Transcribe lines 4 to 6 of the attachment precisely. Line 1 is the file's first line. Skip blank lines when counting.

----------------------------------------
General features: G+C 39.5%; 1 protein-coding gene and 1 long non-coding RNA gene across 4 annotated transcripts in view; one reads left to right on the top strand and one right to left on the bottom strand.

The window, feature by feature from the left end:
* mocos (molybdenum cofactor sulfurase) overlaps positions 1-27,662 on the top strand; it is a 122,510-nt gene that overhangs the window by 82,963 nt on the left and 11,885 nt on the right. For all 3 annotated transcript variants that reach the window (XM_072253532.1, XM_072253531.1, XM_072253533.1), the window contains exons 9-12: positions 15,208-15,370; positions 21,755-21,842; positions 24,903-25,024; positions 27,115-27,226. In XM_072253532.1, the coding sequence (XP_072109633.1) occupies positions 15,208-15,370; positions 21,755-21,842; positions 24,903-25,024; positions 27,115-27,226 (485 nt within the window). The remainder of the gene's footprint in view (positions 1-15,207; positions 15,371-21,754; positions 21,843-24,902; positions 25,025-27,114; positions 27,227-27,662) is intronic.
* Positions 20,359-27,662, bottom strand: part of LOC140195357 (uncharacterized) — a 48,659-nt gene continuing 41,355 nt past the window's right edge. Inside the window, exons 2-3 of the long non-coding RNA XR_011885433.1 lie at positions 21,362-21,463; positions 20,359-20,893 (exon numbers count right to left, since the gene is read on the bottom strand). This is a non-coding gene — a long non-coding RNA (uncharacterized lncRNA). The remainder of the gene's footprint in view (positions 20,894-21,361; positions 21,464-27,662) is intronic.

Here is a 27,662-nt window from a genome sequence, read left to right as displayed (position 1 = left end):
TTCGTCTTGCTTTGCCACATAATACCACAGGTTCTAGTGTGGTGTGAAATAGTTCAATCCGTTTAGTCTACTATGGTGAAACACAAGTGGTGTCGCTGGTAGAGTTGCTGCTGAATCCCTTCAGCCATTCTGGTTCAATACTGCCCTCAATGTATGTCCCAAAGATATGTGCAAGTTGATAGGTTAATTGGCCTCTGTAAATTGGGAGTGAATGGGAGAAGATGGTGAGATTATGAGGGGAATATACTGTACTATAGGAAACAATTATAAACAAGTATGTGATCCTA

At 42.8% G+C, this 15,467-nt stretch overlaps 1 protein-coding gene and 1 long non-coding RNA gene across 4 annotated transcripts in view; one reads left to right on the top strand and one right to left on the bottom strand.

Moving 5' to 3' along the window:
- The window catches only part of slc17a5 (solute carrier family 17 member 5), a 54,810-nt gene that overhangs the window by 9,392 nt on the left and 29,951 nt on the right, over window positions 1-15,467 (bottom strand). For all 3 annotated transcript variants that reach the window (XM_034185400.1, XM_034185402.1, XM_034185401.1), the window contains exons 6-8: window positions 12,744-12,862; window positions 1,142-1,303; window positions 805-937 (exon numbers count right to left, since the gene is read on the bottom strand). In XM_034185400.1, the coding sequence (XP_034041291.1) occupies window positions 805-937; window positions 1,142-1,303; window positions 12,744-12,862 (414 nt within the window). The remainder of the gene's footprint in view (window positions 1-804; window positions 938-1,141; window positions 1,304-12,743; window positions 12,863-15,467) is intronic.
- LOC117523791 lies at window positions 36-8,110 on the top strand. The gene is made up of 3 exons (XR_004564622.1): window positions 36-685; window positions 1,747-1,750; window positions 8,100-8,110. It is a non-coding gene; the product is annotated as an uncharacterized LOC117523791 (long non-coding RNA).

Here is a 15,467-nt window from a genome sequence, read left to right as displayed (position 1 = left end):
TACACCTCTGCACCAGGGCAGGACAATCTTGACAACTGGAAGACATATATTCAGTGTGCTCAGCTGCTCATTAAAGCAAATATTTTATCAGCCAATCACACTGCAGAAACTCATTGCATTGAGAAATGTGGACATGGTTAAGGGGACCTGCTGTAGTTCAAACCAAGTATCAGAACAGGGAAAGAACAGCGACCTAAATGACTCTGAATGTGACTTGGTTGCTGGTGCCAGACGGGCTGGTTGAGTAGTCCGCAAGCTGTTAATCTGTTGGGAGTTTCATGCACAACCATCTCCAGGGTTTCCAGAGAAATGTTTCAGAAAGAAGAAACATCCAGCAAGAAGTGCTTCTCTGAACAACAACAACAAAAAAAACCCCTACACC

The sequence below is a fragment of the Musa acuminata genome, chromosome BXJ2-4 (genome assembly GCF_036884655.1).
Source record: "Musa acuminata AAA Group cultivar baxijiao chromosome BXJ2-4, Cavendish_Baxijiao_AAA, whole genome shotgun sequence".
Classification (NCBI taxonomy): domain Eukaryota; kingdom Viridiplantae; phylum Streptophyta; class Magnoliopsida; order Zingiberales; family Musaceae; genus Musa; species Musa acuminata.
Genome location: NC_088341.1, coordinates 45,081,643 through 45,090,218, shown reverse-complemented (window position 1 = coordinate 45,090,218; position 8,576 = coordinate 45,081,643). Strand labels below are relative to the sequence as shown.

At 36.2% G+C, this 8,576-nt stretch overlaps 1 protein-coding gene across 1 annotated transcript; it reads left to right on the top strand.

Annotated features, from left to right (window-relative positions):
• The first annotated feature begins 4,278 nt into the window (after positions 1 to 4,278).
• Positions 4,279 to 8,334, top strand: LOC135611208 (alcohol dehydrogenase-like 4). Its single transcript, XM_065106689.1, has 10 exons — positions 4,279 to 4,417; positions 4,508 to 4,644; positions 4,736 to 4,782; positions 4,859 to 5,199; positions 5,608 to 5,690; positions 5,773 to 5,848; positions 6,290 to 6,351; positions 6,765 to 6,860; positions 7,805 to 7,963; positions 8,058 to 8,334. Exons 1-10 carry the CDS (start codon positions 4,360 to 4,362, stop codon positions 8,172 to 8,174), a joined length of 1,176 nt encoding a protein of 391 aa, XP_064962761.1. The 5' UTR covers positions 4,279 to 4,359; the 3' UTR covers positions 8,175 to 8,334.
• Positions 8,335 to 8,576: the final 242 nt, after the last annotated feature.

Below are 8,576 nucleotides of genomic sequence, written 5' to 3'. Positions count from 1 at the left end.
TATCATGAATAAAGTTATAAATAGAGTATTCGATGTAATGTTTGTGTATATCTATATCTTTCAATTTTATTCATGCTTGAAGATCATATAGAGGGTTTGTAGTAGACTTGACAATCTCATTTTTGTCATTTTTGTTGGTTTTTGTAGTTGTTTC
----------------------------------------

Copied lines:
* Positions 20,359-27,662, bottom strand: part of LOC140195357 (uncharacterized) — a 48,659-nt gene continuing 41,355 nt past the window's right edge. Inside the window, exons 2-3 of the long non-coding RNA XR_011885433.1 lie at positions 21,362-21,463; positions 20,359-20,893 (exon numbers count right to left, since the gene is read on the bottom strand). This is a non-coding gene — a long non-coding RNA (uncharacterized lncRNA). The remainder of the gene's footprint in view (positions 20,894-21,361; positions 21,464-27,662) is intronic.

Here is a 27,662-nt window from a genome sequence, read left to right as displayed (position 1 = left end):
TTCGTCTTGCTTTGCCACATAATACCACAGGTTCTAGTGTGGTGTGAAATAGTTCAATCCGTTTAGTCTACTATGGTGAAACACAAGTGGTGTCGCTGGTAGAGTTGCTGCTGAATCCCTTCAGCCATTCTGGTTCAATACTGCCCTCAATGTATGTCCCAAAGATATGTGCAAGTTGATAGGTTAATTGGCCTCTGTAAATTGGGAGTGAATGGGAGAAGATGGTGAGATTATGAGGGGAATATACTGTACTATAGGAAACAATTATAAACAAGTATGTGATCCTA